A Jobs for Nature-funded collaboration between communities and scientists is a crucial step in the fight to protect some of New Zealand’s best known native plants, Minister of Conservation Kiri Allan says.
“Myrtle rust poses a threat to some of our most abundant native myrtle species, including the iconic Kiwi Christmas tree, the pōhutukawa, as well as rātā, mānuka and ramarama.
“It is also a threat to our valuable mānuka and kānuka honey industry.
“Two projects, one each in Tairawhiti/East Coast and the Bay of Plenty, will focus on monitoring myrtle rust infestation, mapping its spread and ramping up the propagation of plants showing the most resistance to the disease.
“Together they represent a $5 million investment in saving at-risk taonga species,” Kiri Allan said.
“It is just over four years since myrtle rust was first detected here yet the effects of it are becoming increasingly apparent. Overseas experience indicates localised extinctions are something we need to be prepared for.
“Myrtle rust leads to a loss of biodiversity. In turn that impacts our wider ecosystem and our cultural identity.”
The two projects announced today are the Te Whakapae Ururoa: Community Myrtle Rust Surveillance Project in Tairawhiti and the Myrtle Rust: Jobs for Resistance project in Rotorua. Together they will be employing 15 people fulltime for the next three years.
“Te Whakapae Ururoa will track spread and infestation at critical sites across a 27,800ha stretch of the East Coast coastline that has been identified as being critically vulnerable to myrtle rust infestation.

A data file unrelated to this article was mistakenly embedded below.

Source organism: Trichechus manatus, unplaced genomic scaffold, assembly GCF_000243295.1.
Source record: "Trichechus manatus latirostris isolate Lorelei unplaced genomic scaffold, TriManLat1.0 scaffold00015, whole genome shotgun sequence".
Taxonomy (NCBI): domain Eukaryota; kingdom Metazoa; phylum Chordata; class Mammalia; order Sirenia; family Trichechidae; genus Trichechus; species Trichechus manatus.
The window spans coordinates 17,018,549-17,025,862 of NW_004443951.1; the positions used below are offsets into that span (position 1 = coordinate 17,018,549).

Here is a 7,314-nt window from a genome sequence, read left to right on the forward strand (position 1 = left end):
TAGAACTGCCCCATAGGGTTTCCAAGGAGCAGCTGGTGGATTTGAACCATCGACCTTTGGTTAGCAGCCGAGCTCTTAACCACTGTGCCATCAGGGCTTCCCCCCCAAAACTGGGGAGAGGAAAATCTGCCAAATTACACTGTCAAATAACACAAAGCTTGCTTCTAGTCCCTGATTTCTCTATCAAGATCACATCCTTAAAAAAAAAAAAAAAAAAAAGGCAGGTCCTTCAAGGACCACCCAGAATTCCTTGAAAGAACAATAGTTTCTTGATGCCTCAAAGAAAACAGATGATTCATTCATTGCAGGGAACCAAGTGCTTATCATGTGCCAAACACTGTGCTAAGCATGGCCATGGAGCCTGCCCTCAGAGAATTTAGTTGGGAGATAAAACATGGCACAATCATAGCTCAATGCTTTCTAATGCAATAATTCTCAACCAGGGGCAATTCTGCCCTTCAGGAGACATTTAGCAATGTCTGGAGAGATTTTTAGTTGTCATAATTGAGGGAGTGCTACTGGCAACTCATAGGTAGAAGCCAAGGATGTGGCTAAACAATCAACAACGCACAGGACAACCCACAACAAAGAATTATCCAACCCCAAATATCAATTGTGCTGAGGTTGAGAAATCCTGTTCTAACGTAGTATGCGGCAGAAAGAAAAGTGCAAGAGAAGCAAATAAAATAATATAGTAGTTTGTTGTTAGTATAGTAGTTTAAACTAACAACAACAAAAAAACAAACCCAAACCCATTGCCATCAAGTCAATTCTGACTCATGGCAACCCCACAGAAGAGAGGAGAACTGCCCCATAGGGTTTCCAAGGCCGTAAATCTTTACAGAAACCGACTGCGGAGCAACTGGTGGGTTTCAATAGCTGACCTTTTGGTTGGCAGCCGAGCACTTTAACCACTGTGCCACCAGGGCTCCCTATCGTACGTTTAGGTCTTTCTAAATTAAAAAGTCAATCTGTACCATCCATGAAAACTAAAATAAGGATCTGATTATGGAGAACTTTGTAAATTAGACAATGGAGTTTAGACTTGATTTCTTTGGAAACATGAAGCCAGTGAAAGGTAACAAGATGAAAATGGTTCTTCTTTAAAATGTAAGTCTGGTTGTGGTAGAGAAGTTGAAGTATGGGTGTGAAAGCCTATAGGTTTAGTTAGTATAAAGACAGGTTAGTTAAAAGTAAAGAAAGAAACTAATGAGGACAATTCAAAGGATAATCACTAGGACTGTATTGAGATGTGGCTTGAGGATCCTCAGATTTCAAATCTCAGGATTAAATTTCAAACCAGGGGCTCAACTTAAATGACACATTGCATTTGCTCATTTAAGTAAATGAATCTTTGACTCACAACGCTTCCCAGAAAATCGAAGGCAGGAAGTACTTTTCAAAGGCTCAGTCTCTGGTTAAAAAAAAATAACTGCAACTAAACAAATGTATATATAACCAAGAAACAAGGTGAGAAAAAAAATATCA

“Led by local communities the work utilises grounded knowledge and biocultural monitoring approaches and will be linked into a localised and national reporting system.
“Seed collection, storage and propagation protocols will also be co-developed alongside mana whenua and capability developed to oversee the collection and propagation of native seeds for the East Coast region.
“Jobs for Resistance will identify where the most vulnerable myrtle species are in native forest in the Bay of Plenty region, determine the extent of each population and record the incidence and severity of myrtle rust within them. Cuttings will be taken and seed collections started with the intention of establishing a resistance breeding programme.
“Myrtle rust is a wind-borne disease and is extremely difficult to contain.
“While this work will not prevent infections, it will help us understand how best to support susceptible myrtle species within the indigenous ecosystems.
“Imagine a December without the red blaze of pōhutukawa. None of us want to see these plants become disappear. All of us have a duty of care to do what we can, now,” Kiri Allan said.